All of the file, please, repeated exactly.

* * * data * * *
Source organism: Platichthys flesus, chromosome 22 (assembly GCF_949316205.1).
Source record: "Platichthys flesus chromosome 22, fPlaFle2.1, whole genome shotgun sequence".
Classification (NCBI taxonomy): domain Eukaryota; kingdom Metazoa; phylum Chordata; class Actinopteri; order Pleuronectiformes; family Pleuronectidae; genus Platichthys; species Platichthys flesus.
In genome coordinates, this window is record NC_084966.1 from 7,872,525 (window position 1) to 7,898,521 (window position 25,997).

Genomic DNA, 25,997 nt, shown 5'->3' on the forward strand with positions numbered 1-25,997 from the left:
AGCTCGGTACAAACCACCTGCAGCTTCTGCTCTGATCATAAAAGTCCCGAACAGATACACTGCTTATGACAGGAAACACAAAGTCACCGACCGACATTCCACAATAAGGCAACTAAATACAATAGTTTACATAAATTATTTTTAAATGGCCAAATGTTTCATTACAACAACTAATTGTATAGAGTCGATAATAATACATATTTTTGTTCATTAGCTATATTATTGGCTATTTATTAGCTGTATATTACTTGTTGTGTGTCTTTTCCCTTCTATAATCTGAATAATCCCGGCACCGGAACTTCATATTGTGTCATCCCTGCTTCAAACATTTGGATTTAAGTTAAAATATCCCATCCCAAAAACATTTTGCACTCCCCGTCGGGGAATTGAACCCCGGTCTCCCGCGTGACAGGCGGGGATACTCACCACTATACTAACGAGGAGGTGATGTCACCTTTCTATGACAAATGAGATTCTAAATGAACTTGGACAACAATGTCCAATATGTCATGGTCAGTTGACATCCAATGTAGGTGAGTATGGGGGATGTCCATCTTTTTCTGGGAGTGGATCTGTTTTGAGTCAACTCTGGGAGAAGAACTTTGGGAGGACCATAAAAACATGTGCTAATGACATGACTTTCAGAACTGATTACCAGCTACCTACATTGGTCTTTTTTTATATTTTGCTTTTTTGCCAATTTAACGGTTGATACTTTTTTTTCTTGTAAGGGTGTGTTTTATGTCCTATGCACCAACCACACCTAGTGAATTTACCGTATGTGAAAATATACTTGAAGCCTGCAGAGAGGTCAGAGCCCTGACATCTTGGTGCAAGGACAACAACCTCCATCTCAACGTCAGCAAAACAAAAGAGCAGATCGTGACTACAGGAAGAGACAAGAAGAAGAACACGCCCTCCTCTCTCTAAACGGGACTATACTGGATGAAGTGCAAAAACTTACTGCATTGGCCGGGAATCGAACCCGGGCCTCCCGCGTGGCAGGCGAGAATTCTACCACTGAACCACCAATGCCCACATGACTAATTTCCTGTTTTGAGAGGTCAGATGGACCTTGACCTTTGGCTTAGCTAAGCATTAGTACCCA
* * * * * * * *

Source organism: Platichthys flesus, chromosome 22 (assembly GCF_949316205.1).
Source record: "Platichthys flesus chromosome 22, fPlaFle2.1, whole genome shotgun sequence".
Classification (NCBI taxonomy): domain Eukaryota; kingdom Metazoa; phylum Chordata; class Actinopteri; order Pleuronectiformes; family Pleuronectidae; genus Platichthys; species Platichthys flesus.
In genome coordinates, this window is record NC_084966.1 from 7,872,525 (window position 1) to 7,898,521 (window position 25,997).

Genomic DNA, 25,997 nt, shown 5'->3' on the forward strand with positions numbered 1-25,997 from the left:
AGCTCGGTACAAACCACCTGCAGCTTCTGCTCTGATCATAAAAGTCCCGAACAGATACACTGCTTATGACAGGAAACACAAAGTCACCGACCGACATTCCACAATAAGGCAACTAAATACAATAGTTTACATAAATTATTTTTAAATGGCCAAATGTTTCATTACAACAACTAATTGTATAGAGTCGATAATAATACATATTTTTGTTCATTAGCTATATTATTGGCTATTTATTAGCTGTATATTACTTGTTGTGTGTCTTTTCCCTTCTATAATCTGAATAATCCCGGCACCGGAACTTCATATTGTGTCATCCCTGCTTCAAACATTTGGATTTAAGTTAAAATATCCCATCCCAAAAACATTTTGCACTCCCCGTCGGGGAATTGAACCCCGGTCTCCCGCGTGACAGGCGGGGATACTCACCACTATACTAACGAGGAGGTGATGTCACCTTTCTATGACAAATGAGATTCTAAATGAACTTGGACAACAATGTCCAATATGTCATGGTCAGTTGACATCCAATGTAGGTGAGTATGGGGGATGTCCATCTTTTTCTGGGAGTGGATCTGTTTTGAGTCAACTCTGGGAGAAGAACTTTGGGAGGACCATAAAAACATGTGCTAATGACATGACTTTCAGAACTGATTACCAGCTACCTACATTGGTCTTTTTTTATATTTTGCTTTTTTGCCAATTTAACGGTTGATACTTTTTTTTCTTGTAAGGGTGTGTTTTATGTCCTATGCACCAACCACACCTAGTGAATTTACCGTATGTGAAAATATACTTGAAGCCTGCAGAGAGGTCAGAGCCCTGACATCTTGGTGCAAGGACAACAACCTCCATCTCAACGTCAGCAAAACAAAAGAGCAGATCGTGACTACAGGAAGAGACAAGAAGAAGAACACGCCCTCCTCTCTCTAAACGGGACTATACTGGATGAAGTGCAAAAACTTACTGCATTGGCCGGGAATCGAACCCGGGCCTCCCGCGTGGCAGGCGAGAATTCTACCACTGAACCACCAATGCCCACATGACTAATTTCCTGTTTTGAGAGGTCAGATGGACCTTGACCTTTGGCTTAGCTAAGCATTAGTACCCA